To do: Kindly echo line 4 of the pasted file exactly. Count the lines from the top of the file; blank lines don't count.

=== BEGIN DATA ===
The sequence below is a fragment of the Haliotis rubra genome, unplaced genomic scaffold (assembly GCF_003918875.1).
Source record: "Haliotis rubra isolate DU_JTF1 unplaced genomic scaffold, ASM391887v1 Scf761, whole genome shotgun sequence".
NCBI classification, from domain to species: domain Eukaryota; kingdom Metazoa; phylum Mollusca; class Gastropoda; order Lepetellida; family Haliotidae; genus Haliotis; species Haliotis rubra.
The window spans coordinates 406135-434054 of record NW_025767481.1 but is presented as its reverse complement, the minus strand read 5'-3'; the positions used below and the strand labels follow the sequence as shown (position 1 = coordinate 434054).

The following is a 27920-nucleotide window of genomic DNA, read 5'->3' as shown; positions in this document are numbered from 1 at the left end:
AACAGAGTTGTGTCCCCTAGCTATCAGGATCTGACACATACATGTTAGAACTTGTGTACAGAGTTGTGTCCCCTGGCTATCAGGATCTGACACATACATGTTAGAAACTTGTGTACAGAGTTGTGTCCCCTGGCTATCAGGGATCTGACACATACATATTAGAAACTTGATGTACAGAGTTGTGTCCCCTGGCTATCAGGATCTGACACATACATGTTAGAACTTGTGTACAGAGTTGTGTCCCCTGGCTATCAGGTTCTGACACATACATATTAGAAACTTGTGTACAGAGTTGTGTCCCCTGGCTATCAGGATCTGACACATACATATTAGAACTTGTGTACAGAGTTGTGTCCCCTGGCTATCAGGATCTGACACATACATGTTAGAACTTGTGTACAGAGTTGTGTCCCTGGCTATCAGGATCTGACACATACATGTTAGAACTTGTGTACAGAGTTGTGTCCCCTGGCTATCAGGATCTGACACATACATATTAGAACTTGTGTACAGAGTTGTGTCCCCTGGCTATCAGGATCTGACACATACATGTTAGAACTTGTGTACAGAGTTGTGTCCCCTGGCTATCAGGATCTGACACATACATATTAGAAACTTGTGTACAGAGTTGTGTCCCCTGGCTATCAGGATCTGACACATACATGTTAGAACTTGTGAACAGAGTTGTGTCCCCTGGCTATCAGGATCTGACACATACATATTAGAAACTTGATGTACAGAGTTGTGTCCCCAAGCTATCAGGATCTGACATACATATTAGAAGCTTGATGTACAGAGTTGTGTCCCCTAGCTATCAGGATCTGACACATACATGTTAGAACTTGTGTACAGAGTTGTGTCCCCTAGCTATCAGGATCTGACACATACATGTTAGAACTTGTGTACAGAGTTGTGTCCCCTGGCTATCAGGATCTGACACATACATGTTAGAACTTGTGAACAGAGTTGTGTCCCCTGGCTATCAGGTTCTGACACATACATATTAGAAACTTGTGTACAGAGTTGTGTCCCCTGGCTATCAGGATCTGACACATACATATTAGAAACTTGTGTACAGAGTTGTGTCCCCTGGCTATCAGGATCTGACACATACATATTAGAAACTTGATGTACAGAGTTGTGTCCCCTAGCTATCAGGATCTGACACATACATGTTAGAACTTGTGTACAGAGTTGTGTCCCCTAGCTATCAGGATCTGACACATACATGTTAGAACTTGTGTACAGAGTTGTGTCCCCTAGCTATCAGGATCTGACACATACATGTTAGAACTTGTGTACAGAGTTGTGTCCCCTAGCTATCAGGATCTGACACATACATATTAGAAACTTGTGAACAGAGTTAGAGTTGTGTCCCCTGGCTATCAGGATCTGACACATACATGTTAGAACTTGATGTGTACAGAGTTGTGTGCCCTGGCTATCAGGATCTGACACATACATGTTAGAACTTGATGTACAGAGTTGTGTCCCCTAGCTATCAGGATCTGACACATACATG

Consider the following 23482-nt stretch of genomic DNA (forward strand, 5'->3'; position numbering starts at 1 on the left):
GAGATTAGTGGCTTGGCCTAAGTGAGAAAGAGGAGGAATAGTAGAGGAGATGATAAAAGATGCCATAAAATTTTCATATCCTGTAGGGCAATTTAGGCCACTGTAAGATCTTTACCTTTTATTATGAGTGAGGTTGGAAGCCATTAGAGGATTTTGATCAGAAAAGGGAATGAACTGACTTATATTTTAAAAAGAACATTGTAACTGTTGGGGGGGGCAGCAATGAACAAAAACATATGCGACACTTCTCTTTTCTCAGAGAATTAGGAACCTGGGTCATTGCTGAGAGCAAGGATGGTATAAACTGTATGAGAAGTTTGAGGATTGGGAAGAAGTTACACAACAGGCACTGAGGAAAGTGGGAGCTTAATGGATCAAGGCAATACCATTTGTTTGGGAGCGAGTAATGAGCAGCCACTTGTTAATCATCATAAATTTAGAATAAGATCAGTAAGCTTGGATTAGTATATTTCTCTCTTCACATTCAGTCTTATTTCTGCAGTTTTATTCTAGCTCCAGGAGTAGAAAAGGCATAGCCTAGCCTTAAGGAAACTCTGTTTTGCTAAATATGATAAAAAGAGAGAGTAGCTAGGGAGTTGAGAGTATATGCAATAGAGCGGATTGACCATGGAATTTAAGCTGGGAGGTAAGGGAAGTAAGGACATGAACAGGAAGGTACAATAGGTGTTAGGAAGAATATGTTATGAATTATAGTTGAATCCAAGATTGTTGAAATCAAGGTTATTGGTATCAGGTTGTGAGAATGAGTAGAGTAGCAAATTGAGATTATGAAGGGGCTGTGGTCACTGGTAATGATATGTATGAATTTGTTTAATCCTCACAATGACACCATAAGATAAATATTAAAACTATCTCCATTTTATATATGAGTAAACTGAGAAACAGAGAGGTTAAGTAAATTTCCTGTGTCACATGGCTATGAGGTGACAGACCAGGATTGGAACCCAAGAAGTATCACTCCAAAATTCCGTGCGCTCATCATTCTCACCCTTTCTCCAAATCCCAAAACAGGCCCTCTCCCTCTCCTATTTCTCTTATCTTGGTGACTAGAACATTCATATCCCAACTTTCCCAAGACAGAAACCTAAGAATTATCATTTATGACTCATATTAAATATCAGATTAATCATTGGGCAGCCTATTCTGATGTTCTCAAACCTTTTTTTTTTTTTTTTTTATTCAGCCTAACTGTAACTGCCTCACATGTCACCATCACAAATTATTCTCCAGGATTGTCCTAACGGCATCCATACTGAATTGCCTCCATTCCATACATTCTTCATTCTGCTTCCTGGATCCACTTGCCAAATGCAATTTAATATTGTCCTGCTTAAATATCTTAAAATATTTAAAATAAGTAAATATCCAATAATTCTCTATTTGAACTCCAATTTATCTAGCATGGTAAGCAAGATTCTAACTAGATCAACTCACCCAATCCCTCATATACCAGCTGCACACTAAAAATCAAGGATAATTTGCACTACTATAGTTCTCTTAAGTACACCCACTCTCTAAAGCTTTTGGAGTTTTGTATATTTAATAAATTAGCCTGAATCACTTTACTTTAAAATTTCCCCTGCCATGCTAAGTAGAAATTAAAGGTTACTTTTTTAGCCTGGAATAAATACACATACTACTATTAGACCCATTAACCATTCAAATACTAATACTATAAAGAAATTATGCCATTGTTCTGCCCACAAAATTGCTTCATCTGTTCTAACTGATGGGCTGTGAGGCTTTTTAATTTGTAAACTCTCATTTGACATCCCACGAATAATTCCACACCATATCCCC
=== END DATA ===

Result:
The window spans coordinates 406135-434054 of record NW_025767481.1 but is presented as its reverse complement, the minus strand read 5'-3'; the positions used below and the strand labels follow the sequence as shown (position 1 = coordinate 434054).